Many tourists ride the free Staten Island Ferry just to see the skyline and the Statue of Liberty, but New York isn’t the only place where public transportation provides outstanding vistas.
In many major cities across the world, sublime views can be had for as little as a one-way commuter fare. And you’ll get the added bonus of spending time with actual residents, avoiding those pesky other tourists. If you too want the real local experience, hop on a city bus, take a tram, board a ferry or discover a unique form of public transit in one of these nine cities.
The skyline of central Hong Kong, with closely packed skyscrapers rising in front of lush hills, is stunningly reflected in Victoria Harbour. Moving passengers between Kowloon and Hong Kong Island is the Star Ferry, which has provided commuters and tourists alike with jaw-slackening vistas for more than 120 years. The cost for this mind-blowing view? Just $2.70 Hong Kong dollars (34 cents).
In Lisbon, everyone, especially those wanting to avoid a workout on the city’s steep hills, should purchase a one-day metro card. For less than 11 euros ($12.15), you will get access to the various canary-yellow trams, as well as Lisbon’s bus and subway system. Pile onto the popular Tram 28 and lurch past ornate churches and tile-covered dwellings, or take one of the other, less busy lines and savor the ride.
Your metro card also will get you access to the Santa Justa Elevator, an ingenious lift that opened in 1902 and connects the lower town to the jacarandas and earthquake-ruined convent of Carmo Square.
You also can find a good mix of scenery and commuter life on city buses and trains all over the world. In London, bus route 11 (1.50 British pounds, or $1.82) rolls past the Bank of England, St. Paul’s Cathedral, the Millennium Bridge, Trafalgar Square and Westminster Abbey, an ideal route for basic sightseeing.
The Expo Line light rail rises over Jefferson Boulevard for a clear-day panorama of the downtown skyline, the San Gabriel Mountains, the Griffith Observatory and the Hollywood Sign, all punctuated by power lines and palm trees. Cruise all the way from downtown to Santa Monica for $1.75.
If you associate cable cars with ski resorts and amusement parks, chances are you have never been to Medellín, where the gondolas of the Metrocable system connect residents of the mountainside favelas with the main city down below. Part of a growing trend in Latin American public transportation, Medellín’s Metrocable route opened in 2004 as a lifeline for low-income commuters. A one-way fare costs tourists and locals alike 2,255 Colombian pesos (68 cents). You haven’t really experienced this city until you’ve queued up with locals and dangled over red-brick buildings while the morning sun pours into the valley below.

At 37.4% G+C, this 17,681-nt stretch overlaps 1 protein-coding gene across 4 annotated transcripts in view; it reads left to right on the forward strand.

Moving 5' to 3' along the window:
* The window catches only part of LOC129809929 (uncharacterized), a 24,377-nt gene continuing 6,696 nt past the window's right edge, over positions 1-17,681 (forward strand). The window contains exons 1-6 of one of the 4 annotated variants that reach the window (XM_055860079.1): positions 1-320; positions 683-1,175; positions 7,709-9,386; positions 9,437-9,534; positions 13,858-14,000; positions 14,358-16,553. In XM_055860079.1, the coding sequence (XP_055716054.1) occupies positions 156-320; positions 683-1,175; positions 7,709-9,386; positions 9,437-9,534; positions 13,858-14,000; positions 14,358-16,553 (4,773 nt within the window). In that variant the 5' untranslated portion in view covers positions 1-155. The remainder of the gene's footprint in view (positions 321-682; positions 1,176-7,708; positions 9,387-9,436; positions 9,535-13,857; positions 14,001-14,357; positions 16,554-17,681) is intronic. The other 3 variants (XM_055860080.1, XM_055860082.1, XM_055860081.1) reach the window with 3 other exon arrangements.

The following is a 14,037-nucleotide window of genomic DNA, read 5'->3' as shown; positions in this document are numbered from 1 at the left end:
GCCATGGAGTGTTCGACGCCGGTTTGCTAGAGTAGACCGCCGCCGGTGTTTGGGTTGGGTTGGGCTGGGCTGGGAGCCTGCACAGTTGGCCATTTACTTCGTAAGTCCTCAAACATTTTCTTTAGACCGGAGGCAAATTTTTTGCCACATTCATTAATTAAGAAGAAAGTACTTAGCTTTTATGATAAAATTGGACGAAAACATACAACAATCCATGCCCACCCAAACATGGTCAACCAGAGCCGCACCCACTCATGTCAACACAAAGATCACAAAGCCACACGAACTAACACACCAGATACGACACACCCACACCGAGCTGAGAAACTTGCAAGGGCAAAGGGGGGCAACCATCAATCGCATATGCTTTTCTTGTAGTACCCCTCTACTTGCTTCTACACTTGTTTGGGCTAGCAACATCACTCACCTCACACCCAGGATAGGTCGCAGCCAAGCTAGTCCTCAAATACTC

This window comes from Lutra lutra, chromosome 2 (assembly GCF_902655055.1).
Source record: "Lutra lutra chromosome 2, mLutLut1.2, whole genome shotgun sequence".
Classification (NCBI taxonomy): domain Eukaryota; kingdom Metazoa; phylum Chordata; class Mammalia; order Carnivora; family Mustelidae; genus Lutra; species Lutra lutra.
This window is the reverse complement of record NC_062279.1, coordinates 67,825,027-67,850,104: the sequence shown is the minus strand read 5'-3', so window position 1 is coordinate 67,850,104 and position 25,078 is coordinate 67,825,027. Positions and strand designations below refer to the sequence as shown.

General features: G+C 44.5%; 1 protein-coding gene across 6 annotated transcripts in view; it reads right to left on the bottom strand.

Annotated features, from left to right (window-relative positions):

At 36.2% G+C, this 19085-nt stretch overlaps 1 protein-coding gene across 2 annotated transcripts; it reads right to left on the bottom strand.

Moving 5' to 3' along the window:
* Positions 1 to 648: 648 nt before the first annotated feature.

It can be difficult to decide which is more confounding: the view from the Pont de Bir-Hakeim on Line 6 of the Métro, or the way Parisians seem utterly unimpressed by it. The train zooms across the Seine River and offers an outstanding vista of the Eiffel Tower. Not a bad deal for €1.90 ($2.10).
Outdoor elevators are rarities in public transportation, but Lisbon isn’t the only place where you can find one. Ride the Lacerda Elevator in Salvador. The apparatus travels up a steep escarpment, connecting Tomé De Souza Square with the waterfront down below. The queues can be long, but the experience is easily worth 15 Brazilian centavos (4 cents). From the top of the Art Deco tower, you’ll see the Bay of All Saints spread out in all its azure glory.
To gaze out at Sydney’s awe-inspiring waterscape, there’s no need to shell out for a private tour of Sydney Harbour and the Parramatta River. Instead, put $16.10 Australian dollars ($11.03) on an Opal card and get a full day of local travel, including the ferries departing from Circular Quay. The F8 ferry cruises along the Opera House and under the Harbour Bridge on its way to Balmain and Cockatoo Island, with guaranteed greenery and maybe even a few dolphins along the way.
Across the world in Venice, simply board a vaporetto, one of the water buses that serve as the main form of public transport, and marvel at gothic palaces that hark back to the city’s 14th and 15th century grandeur. A 24-hour travel card costs €20, which might seem steep but is worth it if you plan more than two trips.
Keith Plocek is a journalism lecturer at USC Annenberg who regularly rides public transportation in Los Angeles. You can follow him on Twitter and Instagram.
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